By Bill Cotterell
TALLAHASSEE, Florida (Reuters) - Florida Governor Rick Scott's efforts to purge non-U.S. citizens from the state's voter rolls, a move that has triggered legal challenges from voting rights groups, have been dealt the second significant setback in a week.
A federal appeals court ruled on Tuesday that the state's effort in 2012 to identify voters who were improperly registered violated the National Voter Registration Act because it was conducted less than 90 days before the U.S. presidential election.
Last Thursday, in the face of mounting pressure from local election officials, Florida's secretary of state postponed a push to identify non-citizens on voter lists, saying the project would wait until a new federal database is completed next year to help check the citizenship of voters.
Deirdre Macnab, president of the League of Women Voters of Florida, said the state should stop attempting to run systematic, statewide purges of voter rolls. She argued they have high error rates and often disqualify legitimate voters.
"This ruling should be a major wake-up call in Tallahassee," she said.
The state has not decided if it will appeal the ruling by the 11th U.S. Circuit Court of Appeals.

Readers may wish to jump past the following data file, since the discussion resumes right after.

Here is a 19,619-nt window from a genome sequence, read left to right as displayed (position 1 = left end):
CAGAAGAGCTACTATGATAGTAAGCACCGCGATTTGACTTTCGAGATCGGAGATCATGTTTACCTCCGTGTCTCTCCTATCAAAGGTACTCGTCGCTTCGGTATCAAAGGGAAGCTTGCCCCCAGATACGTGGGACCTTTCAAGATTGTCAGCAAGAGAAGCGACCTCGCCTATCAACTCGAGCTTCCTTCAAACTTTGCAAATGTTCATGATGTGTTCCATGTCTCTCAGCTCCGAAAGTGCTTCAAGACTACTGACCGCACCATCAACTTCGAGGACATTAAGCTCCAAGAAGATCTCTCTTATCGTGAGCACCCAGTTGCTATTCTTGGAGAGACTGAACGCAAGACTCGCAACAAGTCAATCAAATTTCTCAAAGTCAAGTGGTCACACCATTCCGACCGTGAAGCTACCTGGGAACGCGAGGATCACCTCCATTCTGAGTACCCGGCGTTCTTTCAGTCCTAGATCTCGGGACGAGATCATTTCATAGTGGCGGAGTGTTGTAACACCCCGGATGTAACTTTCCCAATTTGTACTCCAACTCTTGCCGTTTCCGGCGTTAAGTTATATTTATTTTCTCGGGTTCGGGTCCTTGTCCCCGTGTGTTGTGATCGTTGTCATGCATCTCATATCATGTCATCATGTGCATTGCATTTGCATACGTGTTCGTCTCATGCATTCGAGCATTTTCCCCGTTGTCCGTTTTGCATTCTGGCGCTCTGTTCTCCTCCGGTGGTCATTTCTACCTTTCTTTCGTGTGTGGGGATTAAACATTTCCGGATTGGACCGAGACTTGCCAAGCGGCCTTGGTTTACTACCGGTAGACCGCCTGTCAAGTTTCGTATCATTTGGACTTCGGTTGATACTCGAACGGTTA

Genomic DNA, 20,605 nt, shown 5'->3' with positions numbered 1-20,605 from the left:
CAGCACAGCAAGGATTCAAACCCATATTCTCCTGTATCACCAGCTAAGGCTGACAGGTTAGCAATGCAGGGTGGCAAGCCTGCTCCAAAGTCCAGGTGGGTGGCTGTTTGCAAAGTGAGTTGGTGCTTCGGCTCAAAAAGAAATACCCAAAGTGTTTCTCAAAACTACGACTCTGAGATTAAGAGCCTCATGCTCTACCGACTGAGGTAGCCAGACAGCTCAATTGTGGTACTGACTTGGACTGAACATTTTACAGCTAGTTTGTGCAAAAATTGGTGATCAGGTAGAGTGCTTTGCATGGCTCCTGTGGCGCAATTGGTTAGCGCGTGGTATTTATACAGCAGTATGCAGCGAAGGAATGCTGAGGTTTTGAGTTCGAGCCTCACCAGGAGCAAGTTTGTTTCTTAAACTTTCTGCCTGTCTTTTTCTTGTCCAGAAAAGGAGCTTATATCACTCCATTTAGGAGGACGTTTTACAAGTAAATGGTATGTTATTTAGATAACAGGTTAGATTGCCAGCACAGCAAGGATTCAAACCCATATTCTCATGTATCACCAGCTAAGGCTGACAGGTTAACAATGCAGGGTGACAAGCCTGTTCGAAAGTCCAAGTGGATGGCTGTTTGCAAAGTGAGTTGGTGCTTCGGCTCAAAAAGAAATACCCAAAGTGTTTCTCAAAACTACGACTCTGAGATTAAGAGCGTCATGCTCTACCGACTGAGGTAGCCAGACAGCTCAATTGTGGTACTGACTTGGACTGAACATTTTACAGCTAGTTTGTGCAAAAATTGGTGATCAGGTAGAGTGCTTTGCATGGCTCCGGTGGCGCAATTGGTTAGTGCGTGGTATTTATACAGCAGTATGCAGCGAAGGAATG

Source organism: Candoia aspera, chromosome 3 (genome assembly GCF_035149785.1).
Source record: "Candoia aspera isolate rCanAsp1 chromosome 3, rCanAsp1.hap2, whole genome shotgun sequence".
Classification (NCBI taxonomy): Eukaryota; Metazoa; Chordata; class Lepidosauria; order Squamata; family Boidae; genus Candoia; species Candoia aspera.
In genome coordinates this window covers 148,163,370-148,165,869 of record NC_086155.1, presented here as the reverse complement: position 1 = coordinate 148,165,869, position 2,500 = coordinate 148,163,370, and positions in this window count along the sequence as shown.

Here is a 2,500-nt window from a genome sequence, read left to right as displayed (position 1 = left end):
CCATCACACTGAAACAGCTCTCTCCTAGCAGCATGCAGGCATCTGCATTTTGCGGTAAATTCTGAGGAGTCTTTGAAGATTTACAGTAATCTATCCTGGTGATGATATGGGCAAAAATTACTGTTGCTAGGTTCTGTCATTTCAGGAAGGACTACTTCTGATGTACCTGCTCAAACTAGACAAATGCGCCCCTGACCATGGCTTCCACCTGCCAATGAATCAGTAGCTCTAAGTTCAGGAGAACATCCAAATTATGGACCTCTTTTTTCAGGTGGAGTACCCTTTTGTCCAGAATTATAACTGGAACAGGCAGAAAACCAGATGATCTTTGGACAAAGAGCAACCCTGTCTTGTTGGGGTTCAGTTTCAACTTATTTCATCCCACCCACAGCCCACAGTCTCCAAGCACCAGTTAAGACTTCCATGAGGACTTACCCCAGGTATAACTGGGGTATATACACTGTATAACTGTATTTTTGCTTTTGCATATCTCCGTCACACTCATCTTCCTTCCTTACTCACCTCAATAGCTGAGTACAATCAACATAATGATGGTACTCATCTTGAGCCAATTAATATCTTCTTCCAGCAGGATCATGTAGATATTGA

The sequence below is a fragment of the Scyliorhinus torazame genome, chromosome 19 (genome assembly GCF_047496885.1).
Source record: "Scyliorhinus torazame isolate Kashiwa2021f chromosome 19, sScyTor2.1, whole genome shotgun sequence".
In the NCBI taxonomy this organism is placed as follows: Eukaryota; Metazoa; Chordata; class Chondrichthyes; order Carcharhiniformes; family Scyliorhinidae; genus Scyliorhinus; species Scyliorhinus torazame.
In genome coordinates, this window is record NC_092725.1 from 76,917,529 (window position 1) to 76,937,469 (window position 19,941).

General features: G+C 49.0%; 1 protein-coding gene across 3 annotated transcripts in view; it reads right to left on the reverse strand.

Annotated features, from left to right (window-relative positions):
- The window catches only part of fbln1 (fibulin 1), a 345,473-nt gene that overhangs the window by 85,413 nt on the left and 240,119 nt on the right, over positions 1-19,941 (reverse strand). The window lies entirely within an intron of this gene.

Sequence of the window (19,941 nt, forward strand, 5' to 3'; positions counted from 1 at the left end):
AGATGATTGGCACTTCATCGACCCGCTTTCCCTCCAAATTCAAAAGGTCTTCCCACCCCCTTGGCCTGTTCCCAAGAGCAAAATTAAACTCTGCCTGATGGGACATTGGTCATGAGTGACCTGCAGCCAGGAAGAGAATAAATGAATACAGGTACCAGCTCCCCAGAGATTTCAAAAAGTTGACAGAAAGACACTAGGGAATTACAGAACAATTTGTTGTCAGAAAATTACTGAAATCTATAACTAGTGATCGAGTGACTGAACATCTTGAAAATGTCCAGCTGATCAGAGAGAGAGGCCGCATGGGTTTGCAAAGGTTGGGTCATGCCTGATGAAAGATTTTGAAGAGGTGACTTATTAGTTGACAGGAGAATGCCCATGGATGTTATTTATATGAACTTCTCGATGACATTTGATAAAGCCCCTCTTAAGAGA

"We are reviewing the decision," said Brittany Lesser, a spokeswoman for Florida's Secretary of State Ken Detzner.
The 2012 effort has been the focus of several lawsuits from voter rights groups, which claimed it was plagued with errors.
Two years ago, Florida officials said they identified an initial list of 182,000 potential non-citizens, but the number was reduced to 200 after election authorities, prompted by news reports and complaints from voting rights groups, acknowledged errors in the original list.
Although attorneys for the state argued in the appeals court that what happened in 2012 was no longer relevant, the judges decided to rule on the issue because Florida has said it still plans to scrub ineligible voters from registration rolls.
Scott defends the effort as an attempt to protect the integrity of voter rolls.
The judges said the state can still remove non-citizens who are discovered, but that no systematic culling of the rolls can be done so close to the general election.
Critics have said from the start that Scott, a Republican up for re-election this year, was running a purge that would net mostly black and Hispanic voters, blocs which lean Democratic in statewide races.
Howard Simon, executive director of the American Civil Liberties Union of Florida, said "the cries of voting-rights organizations in 2012 were well-founded." He said the court's ruling casts doubt on motives of this year's now-suspended search for non-citizens on the voting rolls.
"The lasting impact should make the people of Florida skeptical of voting manipulations that originate out of Tallahassee," he said.
Scott has said that he sought only clean elections, arguing that non-citizens on the registration rolls would dilute the ballots of legitimate voters.
(Additional reporting by Zachary Fagenson in Miami; Editing by Kevin Gray and Alden Bentley)